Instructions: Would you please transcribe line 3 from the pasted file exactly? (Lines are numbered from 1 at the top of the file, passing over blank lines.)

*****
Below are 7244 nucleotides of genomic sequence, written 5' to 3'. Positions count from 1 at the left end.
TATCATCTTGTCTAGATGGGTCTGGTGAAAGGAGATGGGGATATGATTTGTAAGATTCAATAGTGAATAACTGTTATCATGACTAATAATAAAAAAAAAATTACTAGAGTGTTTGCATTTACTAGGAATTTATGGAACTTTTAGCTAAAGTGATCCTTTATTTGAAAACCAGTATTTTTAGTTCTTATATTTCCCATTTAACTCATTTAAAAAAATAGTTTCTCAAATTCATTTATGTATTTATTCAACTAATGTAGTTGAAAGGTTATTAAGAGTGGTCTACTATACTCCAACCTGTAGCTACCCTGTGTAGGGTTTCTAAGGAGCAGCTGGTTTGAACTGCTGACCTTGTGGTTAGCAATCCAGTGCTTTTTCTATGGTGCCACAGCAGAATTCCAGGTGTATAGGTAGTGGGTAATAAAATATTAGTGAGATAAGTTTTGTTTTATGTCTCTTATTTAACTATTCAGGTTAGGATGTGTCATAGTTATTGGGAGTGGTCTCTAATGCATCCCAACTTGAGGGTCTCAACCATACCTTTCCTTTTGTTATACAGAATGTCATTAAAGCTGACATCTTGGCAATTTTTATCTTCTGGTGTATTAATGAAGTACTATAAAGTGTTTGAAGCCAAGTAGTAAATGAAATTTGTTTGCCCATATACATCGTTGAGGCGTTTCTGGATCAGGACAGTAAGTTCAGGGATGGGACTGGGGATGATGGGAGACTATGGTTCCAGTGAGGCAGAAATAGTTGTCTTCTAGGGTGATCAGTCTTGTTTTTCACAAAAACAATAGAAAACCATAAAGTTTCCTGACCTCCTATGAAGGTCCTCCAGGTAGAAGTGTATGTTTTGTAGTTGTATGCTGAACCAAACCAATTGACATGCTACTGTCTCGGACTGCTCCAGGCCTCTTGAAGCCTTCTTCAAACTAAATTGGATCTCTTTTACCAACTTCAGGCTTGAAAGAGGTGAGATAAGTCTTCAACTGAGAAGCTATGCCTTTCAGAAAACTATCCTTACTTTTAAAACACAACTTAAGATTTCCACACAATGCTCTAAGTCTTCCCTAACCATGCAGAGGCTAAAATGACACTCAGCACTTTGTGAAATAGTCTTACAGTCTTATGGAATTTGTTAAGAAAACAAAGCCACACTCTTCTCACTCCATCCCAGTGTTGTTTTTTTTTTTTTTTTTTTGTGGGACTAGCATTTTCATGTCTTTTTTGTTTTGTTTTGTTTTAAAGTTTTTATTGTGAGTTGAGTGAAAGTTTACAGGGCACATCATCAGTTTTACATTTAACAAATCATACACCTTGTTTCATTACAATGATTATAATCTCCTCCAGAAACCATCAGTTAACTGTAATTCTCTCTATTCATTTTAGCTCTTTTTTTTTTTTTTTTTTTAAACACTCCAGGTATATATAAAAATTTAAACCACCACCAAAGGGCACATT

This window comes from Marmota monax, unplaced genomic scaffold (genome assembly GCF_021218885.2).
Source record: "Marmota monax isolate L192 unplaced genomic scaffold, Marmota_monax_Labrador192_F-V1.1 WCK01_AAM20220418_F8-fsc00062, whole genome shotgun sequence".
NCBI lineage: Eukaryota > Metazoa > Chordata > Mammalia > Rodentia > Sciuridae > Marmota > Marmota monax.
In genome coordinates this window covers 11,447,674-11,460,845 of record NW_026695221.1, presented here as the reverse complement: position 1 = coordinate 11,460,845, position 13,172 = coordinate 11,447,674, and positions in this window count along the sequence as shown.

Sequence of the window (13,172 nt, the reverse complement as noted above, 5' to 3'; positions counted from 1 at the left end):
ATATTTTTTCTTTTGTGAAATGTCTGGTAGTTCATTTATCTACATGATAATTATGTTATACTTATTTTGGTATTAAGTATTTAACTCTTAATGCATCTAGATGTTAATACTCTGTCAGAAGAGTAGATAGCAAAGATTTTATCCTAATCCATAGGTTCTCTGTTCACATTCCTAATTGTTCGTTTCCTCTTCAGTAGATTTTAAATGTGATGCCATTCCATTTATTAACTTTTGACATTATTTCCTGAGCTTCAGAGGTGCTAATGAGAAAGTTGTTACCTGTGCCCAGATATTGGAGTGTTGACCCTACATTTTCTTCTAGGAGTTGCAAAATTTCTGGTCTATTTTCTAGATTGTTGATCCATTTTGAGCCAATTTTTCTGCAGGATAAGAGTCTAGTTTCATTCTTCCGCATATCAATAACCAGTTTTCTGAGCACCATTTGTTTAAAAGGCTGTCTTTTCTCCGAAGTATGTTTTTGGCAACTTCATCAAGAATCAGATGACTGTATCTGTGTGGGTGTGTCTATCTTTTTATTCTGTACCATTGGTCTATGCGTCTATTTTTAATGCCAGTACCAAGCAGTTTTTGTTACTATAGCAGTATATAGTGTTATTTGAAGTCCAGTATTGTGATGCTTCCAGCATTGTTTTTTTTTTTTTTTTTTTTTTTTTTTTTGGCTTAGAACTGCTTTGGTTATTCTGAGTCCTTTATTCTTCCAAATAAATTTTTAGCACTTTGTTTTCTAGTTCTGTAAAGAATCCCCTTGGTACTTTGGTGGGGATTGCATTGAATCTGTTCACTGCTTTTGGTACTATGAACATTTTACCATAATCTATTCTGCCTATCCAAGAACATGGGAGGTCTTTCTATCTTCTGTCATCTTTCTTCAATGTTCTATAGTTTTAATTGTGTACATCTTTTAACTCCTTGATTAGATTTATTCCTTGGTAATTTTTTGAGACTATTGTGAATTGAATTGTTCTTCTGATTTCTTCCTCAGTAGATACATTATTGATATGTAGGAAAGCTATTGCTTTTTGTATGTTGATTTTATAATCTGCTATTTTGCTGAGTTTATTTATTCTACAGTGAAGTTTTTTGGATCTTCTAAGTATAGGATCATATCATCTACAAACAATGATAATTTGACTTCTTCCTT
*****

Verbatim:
This window comes from Marmota monax, unplaced genomic scaffold (genome assembly GCF_021218885.2).